acting PM olmert 298.88.
(photo credit: AP [file])
While the appointment of Kadima's ministers on Monday seemed to bring the coalition talks to an end, the party still sees United Torah Judaism, Israel Beiteinu and Meretz as potential members in the government. Interim Prime Minister Ehud Olmert is still seeking to enlarge his coalition which is expected to include 67 MKs when presented to the Knesset on Thursday.
Israel Beiteinu announced yesterday that it wasn't planning to join the government and that "Olmert decided in favor of the Left and against the Aliya from the former Soviet Union." On Sunday party leader Avigdor Lieberman had announced that he was still open to negotiating a deal after receiving a reassuring message from Olmert. However, the publishing of Kadima's list of ministers made it evident that there were no ministries left for Israel Beiteinu.
Party No. 2, MK Yuri Stern, blamed internal problems in Kadima for the spurning of his party.
"They managed to give everyone there a job, but the each ministry went to the worst possible candidate." Stern didn't rule out the possibility that Lieberman would contest Likud chairman Binyamin Netanyahu for the post of opposition chairman.
Meanwhile, despite reports that with Israel Beiteinu out of the picture, Meretz would consider joining the coalition, Kadima negotiator Yoram Turbovich told Meretz's representative, MK Ran Cohen, that they were giving Israel Beiteinu a few more days and only after that would they enter talks with Meretz.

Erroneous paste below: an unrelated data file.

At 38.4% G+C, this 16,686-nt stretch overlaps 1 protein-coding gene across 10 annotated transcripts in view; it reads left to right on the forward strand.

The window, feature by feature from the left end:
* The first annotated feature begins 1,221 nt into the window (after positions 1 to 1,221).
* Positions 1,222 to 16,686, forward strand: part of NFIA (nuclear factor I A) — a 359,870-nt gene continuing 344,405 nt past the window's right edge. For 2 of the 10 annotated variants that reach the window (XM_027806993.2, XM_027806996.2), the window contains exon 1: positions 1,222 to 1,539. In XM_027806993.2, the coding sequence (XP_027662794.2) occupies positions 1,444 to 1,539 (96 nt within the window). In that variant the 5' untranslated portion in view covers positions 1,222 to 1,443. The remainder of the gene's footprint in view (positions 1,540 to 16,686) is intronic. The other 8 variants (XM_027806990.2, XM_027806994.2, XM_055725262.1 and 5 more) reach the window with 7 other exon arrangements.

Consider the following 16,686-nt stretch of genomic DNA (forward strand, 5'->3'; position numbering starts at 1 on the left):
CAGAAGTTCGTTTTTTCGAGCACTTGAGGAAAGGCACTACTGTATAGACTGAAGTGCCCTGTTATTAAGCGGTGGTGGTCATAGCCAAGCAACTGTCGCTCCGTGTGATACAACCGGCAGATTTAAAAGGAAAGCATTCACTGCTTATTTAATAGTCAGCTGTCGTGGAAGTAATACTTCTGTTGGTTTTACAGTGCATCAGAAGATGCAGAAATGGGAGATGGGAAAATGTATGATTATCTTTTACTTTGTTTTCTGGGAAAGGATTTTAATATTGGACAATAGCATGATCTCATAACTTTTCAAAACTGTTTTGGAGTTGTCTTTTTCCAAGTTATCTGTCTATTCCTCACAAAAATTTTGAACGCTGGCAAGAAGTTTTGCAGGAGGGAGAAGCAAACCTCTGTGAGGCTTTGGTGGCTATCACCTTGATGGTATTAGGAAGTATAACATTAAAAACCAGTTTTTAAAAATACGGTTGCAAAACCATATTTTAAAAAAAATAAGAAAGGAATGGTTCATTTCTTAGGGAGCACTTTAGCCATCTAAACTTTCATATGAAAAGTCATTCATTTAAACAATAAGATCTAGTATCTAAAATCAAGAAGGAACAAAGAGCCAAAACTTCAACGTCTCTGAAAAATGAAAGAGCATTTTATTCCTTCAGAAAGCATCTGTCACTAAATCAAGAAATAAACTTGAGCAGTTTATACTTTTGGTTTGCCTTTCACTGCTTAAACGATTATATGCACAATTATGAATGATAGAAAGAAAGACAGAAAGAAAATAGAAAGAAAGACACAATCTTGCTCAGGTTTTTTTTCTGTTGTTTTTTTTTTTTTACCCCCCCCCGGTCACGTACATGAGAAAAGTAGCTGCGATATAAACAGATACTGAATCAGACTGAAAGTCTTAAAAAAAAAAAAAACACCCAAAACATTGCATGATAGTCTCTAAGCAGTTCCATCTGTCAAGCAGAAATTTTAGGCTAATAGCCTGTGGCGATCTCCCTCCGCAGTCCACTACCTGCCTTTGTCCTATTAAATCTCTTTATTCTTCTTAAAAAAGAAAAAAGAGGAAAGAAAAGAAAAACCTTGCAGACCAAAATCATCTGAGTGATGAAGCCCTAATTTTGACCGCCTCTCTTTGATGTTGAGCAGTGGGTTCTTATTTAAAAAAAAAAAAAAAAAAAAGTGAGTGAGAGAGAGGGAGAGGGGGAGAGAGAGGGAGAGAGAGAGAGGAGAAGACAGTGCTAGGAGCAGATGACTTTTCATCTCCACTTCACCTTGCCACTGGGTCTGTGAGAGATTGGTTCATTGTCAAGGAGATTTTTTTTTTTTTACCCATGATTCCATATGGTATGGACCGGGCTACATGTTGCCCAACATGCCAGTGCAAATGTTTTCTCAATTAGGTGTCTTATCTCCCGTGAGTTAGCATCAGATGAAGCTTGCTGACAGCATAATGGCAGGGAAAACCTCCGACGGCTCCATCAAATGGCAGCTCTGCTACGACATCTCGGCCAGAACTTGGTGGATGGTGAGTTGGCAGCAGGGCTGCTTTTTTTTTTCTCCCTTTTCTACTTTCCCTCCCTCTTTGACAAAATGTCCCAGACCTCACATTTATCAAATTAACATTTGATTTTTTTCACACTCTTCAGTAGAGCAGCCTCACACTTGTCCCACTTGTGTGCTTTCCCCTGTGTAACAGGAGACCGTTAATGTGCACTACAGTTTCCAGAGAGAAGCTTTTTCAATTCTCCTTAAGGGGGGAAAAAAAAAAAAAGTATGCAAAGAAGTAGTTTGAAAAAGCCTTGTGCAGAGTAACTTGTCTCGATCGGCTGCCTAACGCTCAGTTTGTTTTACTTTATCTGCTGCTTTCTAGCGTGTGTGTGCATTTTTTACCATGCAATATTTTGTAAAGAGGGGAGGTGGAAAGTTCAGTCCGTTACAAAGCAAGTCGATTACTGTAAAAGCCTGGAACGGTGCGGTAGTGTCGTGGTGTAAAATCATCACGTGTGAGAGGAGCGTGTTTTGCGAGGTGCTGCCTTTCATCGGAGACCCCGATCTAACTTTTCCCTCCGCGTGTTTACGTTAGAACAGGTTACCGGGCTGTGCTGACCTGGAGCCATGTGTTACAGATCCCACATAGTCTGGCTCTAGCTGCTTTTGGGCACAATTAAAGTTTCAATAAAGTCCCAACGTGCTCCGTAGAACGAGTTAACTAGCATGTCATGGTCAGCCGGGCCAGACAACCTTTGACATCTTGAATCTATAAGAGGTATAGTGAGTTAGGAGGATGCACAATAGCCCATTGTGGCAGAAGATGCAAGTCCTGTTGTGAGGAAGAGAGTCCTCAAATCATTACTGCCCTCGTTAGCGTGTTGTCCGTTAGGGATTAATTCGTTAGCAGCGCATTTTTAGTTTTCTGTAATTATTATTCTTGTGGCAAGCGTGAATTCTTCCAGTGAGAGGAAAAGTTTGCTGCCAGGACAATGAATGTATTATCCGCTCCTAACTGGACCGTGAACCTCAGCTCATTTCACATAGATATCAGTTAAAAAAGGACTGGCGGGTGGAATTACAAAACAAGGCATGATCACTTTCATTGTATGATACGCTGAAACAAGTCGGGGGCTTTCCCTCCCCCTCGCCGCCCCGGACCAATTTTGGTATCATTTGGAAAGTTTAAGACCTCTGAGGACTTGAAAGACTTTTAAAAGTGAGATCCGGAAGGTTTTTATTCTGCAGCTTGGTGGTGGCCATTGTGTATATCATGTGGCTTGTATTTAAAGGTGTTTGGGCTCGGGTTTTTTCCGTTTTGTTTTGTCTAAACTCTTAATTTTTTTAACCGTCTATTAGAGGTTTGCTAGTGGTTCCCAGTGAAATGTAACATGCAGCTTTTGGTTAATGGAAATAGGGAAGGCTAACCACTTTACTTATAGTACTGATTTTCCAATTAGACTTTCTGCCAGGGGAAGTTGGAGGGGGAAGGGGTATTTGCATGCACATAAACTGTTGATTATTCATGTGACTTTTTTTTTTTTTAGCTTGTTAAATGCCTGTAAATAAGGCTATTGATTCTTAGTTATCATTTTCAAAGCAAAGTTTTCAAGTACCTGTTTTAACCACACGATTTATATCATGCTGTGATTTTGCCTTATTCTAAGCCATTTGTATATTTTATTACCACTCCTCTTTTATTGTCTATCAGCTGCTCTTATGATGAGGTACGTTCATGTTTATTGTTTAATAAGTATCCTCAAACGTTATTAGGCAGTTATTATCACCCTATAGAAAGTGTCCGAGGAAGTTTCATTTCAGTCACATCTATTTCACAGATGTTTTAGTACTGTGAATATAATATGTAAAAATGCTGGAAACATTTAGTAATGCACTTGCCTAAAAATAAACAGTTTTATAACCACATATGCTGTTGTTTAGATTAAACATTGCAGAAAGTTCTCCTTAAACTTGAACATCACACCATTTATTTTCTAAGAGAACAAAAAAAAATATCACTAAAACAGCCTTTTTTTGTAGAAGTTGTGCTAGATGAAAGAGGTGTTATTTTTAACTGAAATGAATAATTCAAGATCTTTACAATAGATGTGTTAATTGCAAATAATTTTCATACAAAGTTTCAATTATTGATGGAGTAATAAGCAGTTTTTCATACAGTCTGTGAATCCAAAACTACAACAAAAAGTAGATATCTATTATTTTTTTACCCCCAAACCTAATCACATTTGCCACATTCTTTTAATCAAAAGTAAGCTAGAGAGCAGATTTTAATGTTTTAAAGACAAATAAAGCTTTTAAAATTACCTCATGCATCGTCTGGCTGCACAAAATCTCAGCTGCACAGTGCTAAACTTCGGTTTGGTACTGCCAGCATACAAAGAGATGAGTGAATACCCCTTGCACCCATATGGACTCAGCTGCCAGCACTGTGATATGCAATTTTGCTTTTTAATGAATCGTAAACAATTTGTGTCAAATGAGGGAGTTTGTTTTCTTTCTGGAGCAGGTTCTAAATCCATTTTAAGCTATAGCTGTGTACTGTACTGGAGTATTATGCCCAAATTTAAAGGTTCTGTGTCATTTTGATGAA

Cohen said that "Olmert is making a huge mistake continuing to pursue Lieberman," but he admitted that Meretz still saw itself as a possible partner in the coalition.
The party seen as closest to joining the coalition is UTJ, despite the fact that its talks with Kadima broke down on Sunday. The crisis is seen as temporary and mainly a ploy to prove that rival Shas gave in too easily on matters of principle for the religious community.
The main bones of contention are the clauses in the coalition guidelines regarding legislation on civil marriage for couples who can't get married according to Halacha, and the setting up of special Rabbinical conversion courts. Shas resolved its objections with a special clause in its coalition agreement that said that any legislation would have to be agreed upon by all the members of the coalition.
But UTJ MK Ya'acov Litzman said yesterday that "the fact that it's in the coalition guidelines is impossible for us."
UTJ is also demanding higher children's benefit payments and blames Shas for making do only with the cancellation of future cuts in the benefits.
Despite all these disputes and the breakdown of talks, both sides were confident that the difficulties would be overcome and that UTJ would eventually join the coalition.
As a sign of that confidence, no minister was appointed to the Social Affairs ministry that has been promised to UTJ and is expected to be headed by MK Avraham Ravitz. Litzman will also continue to head the Knesset Finance Committee.
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